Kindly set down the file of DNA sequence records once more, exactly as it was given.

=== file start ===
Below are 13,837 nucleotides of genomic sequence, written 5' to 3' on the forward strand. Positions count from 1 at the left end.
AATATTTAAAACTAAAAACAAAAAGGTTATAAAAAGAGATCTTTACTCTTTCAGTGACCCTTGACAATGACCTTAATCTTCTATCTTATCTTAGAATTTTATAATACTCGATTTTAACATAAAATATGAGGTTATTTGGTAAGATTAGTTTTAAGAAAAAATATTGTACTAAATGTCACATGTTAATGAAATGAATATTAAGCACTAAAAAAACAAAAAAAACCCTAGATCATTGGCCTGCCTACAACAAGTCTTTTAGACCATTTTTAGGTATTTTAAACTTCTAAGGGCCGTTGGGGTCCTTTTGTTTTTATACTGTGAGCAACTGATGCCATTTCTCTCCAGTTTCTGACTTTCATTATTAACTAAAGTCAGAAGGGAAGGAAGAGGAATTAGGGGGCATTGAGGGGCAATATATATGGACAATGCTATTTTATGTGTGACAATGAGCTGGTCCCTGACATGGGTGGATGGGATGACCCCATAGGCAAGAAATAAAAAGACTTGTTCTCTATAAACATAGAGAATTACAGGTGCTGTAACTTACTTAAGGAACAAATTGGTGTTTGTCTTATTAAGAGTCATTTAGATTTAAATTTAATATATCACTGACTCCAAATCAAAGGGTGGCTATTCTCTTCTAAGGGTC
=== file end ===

Below are 13,837 nucleotides of genomic sequence, written 5' to 3' on the forward strand. Positions count from 1 at the left end.
AATATTTAAAACTAAAAACAAAAAGGTTATAAAAAGAGATCTTTACTCTTTCAGTGACCCTTGACAATGACCTTAATCTTCTATCTTATCTTAGAATTTTATAATACTCGATTTTAACATAAAATATGAGGTTATTTGGTAAGATTAGTTTTAAGAAAAAATATTGTACTAAATGTCACATGTTAATGAAATGAATATTAAGCACTAAAAAAACAAAAAAAACCCTAGATCATTGGCCTGCCTACAACAAGTCTTTTAGACCATTTTTAGGTATTTTAAACTTCTAAGGGCCGTTGGGGTCCTTTTGTTTTTATACTGTGAGCAACTGATGCCATTTCTCTCCAGTTTCTGACTTTCATTATTAACTAAAGTCAGAAGGGAAGGAAGAGGAATTAGGGGGCATTGAGGGGCAATATATATGGACAATGCTATTTTATGTGTGACAATGAGCTGGTCCCTGACATGGGTGGATGGGATGACCCCATAGGCAAGAAATAAAAAGACTTGTTCTCTATAAACATAGAGAATTACAGGTGCTGTAACTTACTTAAGGAACAAATTGGTGTTTGTCTTATTAAGAGTCATTTAGATTTAAATTTAATATATCACTGACTCCAAATCAAAGGGTGGCTATTCTCTTCTAAGGGTC